Another waiting period began while decisions concerning the next step were debated. Would other film festivals be entered? Would the film be shown in theaters in appropriate locations unrelated to festivals? How would DVDs be produced? Would it be available through VIMEO? Wes and Greg decided to enter the Nashville Film-Con in 2016.  A fortunate decision. Through a connection made at this venue, the film was brought to the attention of  Dreamscape Media who will make it available to libraries and on Amazon, with distribution possibilities beyond my imagination. And so in  November 2016 the last minute tweaks are being made to the film, the  official copyrights and other contractual red tape are being finalized and Clarissa's War will be on its way. It has taken four years to arrive at this point, which I am told is typical for an independent film. Sometimes things have moved along so fast my head was spinning and then there have been long waiting  periods that seemed to last forever. Four years have passed since this journey began and who knows what November 2017 will bring but I believe this is not an ending, but another beginning.

P.S. My son-in-law and I managed to avoid the forewarned pitfalls of mixing family and business so all is well. And  he even assigned me a minor role with a speaking part. If you see the film, look for Mother Burke. I will say, "Yes, dear, I know." (Wes said I was perfect for the part as he has heard me say those words many times.)

Thank you for reliving this journey with me today. I hope you will want to view the film when you have an opportunity. 

Visit me anytime at my website. (now being renovated)

Chat with me on Facebook any day.

Check out my work on my Amazon page.

For more information on  Clarissa's War visit this link:

Find me here again next month.

12 comments:

  1. I followed your announcements and was cheering for you, because I know these independent films can have so much go wrong with them beginning with money running out halfway through.

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  2. Gerald, I appreciated your comments and support during the years that I have posted about the film's journey. Yes, I was fortunate that the people making this film were budget-conscious and made every penny count. And the many competent volunteers were a great asset as well as the use of some places and equipment without charge. I credit the film makers for this.

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  3. I am so happy for you and your wonderful journey. THIS TIME FOREVER certainly deserves to be made into a film, so I'm glad that happened. You'll have to update us on how it's doing, Linda. I hope this film is hugely successful. What an adventure. I'm living my life vicariously through you.

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    1. Thank you for your kind comments, Sarah. I think we authirs all share a common bond that lets us imagine what it is like to live in each others' skin. Especially when one can depict their experiences graphically. I've lived through many of yours, too!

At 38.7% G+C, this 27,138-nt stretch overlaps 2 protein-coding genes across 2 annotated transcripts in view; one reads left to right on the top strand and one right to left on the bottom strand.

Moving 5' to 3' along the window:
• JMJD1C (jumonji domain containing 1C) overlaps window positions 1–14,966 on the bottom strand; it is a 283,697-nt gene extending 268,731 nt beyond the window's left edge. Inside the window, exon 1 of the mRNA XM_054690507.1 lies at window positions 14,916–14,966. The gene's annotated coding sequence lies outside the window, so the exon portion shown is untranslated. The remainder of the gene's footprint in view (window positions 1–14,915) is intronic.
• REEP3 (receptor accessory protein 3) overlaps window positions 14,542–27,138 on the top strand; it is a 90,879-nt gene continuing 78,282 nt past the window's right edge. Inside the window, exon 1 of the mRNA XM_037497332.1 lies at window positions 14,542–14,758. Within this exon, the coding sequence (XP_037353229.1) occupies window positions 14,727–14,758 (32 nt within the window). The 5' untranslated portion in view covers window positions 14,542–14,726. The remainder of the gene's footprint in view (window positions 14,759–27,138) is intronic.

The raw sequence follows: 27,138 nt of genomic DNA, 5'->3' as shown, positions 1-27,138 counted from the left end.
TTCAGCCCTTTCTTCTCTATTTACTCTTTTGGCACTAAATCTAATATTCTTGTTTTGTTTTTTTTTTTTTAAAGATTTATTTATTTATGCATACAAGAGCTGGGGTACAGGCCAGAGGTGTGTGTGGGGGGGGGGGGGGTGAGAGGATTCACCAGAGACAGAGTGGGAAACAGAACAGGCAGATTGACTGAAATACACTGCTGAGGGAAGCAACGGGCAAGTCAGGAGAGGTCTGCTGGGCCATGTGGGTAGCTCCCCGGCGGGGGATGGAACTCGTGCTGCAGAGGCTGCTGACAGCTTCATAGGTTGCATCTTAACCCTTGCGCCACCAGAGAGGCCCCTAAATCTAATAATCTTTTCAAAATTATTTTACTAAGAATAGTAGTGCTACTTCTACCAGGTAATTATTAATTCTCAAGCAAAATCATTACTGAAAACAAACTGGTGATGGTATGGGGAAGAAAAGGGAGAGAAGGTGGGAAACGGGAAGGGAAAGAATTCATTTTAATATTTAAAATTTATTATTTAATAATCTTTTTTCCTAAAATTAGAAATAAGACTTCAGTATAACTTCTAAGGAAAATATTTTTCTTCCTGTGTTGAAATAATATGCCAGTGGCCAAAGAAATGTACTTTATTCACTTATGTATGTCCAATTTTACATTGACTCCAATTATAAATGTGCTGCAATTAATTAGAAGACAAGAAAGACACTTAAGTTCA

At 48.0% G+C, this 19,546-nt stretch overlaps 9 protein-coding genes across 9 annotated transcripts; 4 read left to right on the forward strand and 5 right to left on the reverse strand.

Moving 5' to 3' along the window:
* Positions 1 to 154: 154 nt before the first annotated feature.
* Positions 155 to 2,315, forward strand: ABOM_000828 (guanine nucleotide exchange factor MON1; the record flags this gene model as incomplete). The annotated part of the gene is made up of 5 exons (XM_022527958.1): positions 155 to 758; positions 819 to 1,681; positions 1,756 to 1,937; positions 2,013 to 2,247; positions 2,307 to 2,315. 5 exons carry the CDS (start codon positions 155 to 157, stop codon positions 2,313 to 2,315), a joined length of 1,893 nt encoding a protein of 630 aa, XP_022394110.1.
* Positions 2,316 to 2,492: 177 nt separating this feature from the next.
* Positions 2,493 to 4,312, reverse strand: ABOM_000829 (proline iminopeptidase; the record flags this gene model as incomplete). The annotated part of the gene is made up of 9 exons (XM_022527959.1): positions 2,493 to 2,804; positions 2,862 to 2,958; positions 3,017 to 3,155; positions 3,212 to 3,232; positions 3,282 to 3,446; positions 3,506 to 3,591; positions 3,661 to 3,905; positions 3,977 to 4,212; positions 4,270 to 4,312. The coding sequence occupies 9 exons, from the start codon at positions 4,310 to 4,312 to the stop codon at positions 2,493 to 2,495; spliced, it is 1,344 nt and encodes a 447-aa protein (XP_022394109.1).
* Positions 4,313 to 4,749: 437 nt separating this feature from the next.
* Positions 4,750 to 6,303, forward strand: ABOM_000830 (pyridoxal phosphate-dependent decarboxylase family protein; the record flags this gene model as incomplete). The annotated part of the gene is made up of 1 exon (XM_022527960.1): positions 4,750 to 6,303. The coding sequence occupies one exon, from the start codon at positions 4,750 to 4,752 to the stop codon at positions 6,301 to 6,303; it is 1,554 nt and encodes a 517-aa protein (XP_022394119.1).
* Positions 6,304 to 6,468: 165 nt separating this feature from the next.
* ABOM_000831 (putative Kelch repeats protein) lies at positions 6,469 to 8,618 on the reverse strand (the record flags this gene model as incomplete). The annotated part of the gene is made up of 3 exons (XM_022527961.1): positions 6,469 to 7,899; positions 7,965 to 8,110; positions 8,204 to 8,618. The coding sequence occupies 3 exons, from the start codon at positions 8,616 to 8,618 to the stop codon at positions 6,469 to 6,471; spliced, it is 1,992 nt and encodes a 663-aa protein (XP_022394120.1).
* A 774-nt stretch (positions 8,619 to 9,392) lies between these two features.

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  4. It's been fun being "in on the beginning" of this film making project. I have been awed and thrilled by the work and the final product. The actors chosen for the main parts couldn't have been any more right.

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  5. Celia, I responded to your comments last night but Blogger ate my words So I'll try again. I'm happy that you were along for the journey. And I agree with you that the characters chosen were perfect. I think the fact that Wes and Greg knew the book so well allowed them to make the right choices. In some cases, luck played a part. Finding a Baby Robert of the right age was luck and having the right friend with a child. And Robert even made his performance into a speaking part which wasn't part of the script at all!

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  6. I'm thrilled for you and hope THIS TIME FOREVER is a huge success. You're living the dream of every author wanting to see their book on the big screen. How exciting.

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    1. Thank you, Karen. This is a dream come true. And the film ends at a point that should entice viewers to go out and buy the book to see what happens next.

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  7. So thrilled for you, Linda. This is every author's dream, to see their book being made into a film.

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    1. Thank you, Paula. I think your Irish books would make great films, too. Just think of the scenery they could have. I hope you will seek out an independent film company in your area and discuss it.

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    1. Thank you so much. And thank you for reading and leaving a comment. It's always good to know your blog post is being read!